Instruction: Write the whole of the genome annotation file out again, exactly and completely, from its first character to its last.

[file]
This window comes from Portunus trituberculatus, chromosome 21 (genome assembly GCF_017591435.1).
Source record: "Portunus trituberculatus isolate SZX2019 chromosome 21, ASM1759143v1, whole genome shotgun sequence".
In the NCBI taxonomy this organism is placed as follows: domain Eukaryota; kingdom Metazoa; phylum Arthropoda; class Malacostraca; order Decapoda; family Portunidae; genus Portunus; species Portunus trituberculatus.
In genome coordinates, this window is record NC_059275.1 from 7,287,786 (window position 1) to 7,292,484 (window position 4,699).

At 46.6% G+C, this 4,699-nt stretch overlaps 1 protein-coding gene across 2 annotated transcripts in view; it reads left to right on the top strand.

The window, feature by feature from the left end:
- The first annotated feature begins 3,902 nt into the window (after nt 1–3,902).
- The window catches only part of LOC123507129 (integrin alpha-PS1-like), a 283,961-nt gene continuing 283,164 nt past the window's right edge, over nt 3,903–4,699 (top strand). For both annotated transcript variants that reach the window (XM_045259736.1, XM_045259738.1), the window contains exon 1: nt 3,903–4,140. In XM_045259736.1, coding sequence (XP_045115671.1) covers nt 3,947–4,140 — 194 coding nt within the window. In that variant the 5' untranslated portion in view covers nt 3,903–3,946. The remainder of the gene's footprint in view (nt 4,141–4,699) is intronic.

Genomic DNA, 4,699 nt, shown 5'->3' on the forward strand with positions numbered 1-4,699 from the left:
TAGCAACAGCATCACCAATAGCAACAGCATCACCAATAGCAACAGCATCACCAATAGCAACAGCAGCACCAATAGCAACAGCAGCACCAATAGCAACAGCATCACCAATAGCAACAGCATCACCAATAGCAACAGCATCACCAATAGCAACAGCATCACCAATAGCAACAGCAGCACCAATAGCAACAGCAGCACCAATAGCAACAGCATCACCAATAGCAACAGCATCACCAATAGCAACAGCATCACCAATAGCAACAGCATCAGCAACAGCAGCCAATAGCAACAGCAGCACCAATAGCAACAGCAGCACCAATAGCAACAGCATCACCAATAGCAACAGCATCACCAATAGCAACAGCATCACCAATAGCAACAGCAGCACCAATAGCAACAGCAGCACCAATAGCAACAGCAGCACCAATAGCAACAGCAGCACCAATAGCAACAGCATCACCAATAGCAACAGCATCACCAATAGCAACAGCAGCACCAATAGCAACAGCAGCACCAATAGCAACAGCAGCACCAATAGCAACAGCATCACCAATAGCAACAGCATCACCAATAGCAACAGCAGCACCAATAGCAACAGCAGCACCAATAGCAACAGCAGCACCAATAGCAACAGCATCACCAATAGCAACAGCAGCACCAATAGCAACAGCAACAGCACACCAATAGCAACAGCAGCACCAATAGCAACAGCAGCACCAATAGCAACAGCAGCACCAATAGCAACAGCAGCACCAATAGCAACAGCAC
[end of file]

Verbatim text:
This window comes from Portunus trituberculatus, chromosome 21 (genome assembly GCF_017591435.1).
Source record: "Portunus trituberculatus isolate SZX2019 chromosome 21, ASM1759143v1, whole genome shotgun sequence".
In the NCBI taxonomy this organism is placed as follows: domain Eukaryota; kingdom Metazoa; phylum Arthropoda; class Malacostraca; order Decapoda; family Portunidae; genus Portunus; species Portunus trituberculatus.
In genome coordinates, this window is record NC_059275.1 from 7,287,786 (window position 1) to 7,292,484 (window position 4,699).

At 46.6% G+C, this 4,699-nt stretch overlaps 1 protein-coding gene across 2 annotated transcripts in view; it reads left to right on the top strand.

The window, feature by feature from the left end:
- The first annotated feature begins 3,902 nt into the window (after nt 1–3,902).
- The window catches only part of LOC123507129 (integrin alpha-PS1-like), a 283,961-nt gene continuing 283,164 nt past the window's right edge, over nt 3,903–4,699 (top strand). For both annotated transcript variants that reach the window (XM_045259736.1, XM_045259738.1), the window contains exon 1: nt 3,903–4,140. In XM_045259736.1, coding sequence (XP_045115671.1) covers nt 3,947–4,140 — 194 coding nt within the window. In that variant the 5' untranslated portion in view covers nt 3,903–3,946. The remainder of the gene's footprint in view (nt 4,141–4,699) is intronic.

Genomic DNA, 4,699 nt, shown 5'->3' on the forward strand with positions numbered 1-4,699 from the left:
TAGCAACAGCATCACCAATAGCAACAGCATCACCAATAGCAACAGCATCACCAATAGCAACAGCAGCACCAATAGCAACAGCAGCACCAATAGCAACAGCATCACCAATAGCAACAGCATCACCAATAGCAACAGCATCACCAATAGCAACAGCATCACCAATAGCAACAGCAGCACCAATAGCAACAGCAGCACCAATAGCAACAGCATCACCAATAGCAACAGCATCACCAATAGCAACAGCATCACCAATAGCAACAGCATCAGCAACAGCAGCCAATAGCAACAGCAGCACCAATAGCAACAGCAGCACCAATAGCAACAGCATCACCAATAGCAACAGCATCACCAATAGCAACAGCATCACCAATAGCAACAGCAGCACCAATAGCAACAGCAGCACCAATAGCAACAGCAGCACCAATAGCAACAGCAGCACCAATAGCAACAGCATCACCAATAGCAACAGCATCACCAATAGCAACAGCAGCACCAATAGCAACAGCAGCACCAATAGCAACAGCAGCACCAATAGCAACAGCATCACCAATAGCAACAGCATCACCAATAGCAACAGCAGCACCAATAGCAACAGCAGCACCAATAGCAACAGCAGCACCAATAGCAACAGCATCACCAATAGCAACAGCAGCACCAATAGCAACAGCAACAGCACACCAATAGCAACAGCAGCACCAATAGCAACAGCAGCACCAATAGCAACAGCAGCACCAATAGCAACAGCAGCACCAATAGCAACAGCAC